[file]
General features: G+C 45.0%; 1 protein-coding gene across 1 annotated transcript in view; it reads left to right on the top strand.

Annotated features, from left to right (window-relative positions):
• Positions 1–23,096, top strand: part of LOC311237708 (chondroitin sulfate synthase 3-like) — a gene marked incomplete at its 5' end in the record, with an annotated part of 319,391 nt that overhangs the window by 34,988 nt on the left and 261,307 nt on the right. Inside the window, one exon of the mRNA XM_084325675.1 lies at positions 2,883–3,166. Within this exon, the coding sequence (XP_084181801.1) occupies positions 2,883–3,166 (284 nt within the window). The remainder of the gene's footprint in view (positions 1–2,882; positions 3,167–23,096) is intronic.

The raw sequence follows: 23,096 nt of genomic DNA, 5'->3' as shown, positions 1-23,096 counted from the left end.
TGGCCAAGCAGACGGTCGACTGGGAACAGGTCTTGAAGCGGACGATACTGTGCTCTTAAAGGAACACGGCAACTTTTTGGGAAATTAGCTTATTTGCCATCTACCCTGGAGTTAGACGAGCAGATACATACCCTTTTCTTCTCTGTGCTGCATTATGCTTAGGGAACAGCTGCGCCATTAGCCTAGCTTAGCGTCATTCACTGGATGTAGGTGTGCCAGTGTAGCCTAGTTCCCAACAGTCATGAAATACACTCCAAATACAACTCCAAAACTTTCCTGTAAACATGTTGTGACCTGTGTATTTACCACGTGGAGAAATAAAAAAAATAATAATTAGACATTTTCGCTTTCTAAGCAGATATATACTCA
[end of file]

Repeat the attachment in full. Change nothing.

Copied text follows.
General features: G+C 45.0%; 1 protein-coding gene across 1 annotated transcript in view; it reads left to right on the top strand.

Annotated features, from left to right (window-relative positions):
• Positions 1–23,096, top strand: part of LOC311237708 (chondroitin sulfate synthase 3-like) — a gene marked incomplete at its 5' end in the record, with an annotated part of 319,391 nt that overhangs the window by 34,988 nt on the left and 261,307 nt on the right. Inside the window, one exon of the mRNA XM_084325675.1 lies at positions 2,883–3,166. Within this exon, the coding sequence (XP_084181801.1) occupies positions 2,883–3,166 (284 nt within the window). The remainder of the gene's footprint in view (positions 1–2,882; positions 3,167–23,096) is intronic.

The raw sequence follows: 23,096 nt of genomic DNA, 5'->3' as shown, positions 1-23,096 counted from the left end.
TGGCCAAGCAGACGGTCGACTGGGAACAGGTCTTGAAGCGGACGATACTGTGCTCTTAAAGGAACACGGCAACTTTTTGGGAAATTAGCTTATTTGCCATCTACCCTGGAGTTAGACGAGCAGATACATACCCTTTTCTTCTCTGTGCTGCATTATGCTTAGGGAACAGCTGCGCCATTAGCCTAGCTTAGCGTCATTCACTGGATGTAGGTGTGCCAGTGTAGCCTAGTTCCCAACAGTCATGAAATACACTCCAAATACAACTCCAAAACTTTCCTGTAAACATGTTGTGACCTGTGTATTTACCACGTGGAGAAATAAAAAAAATAATAATTAGACATTTTCGCTTTCTAAGCAGATATATACTCA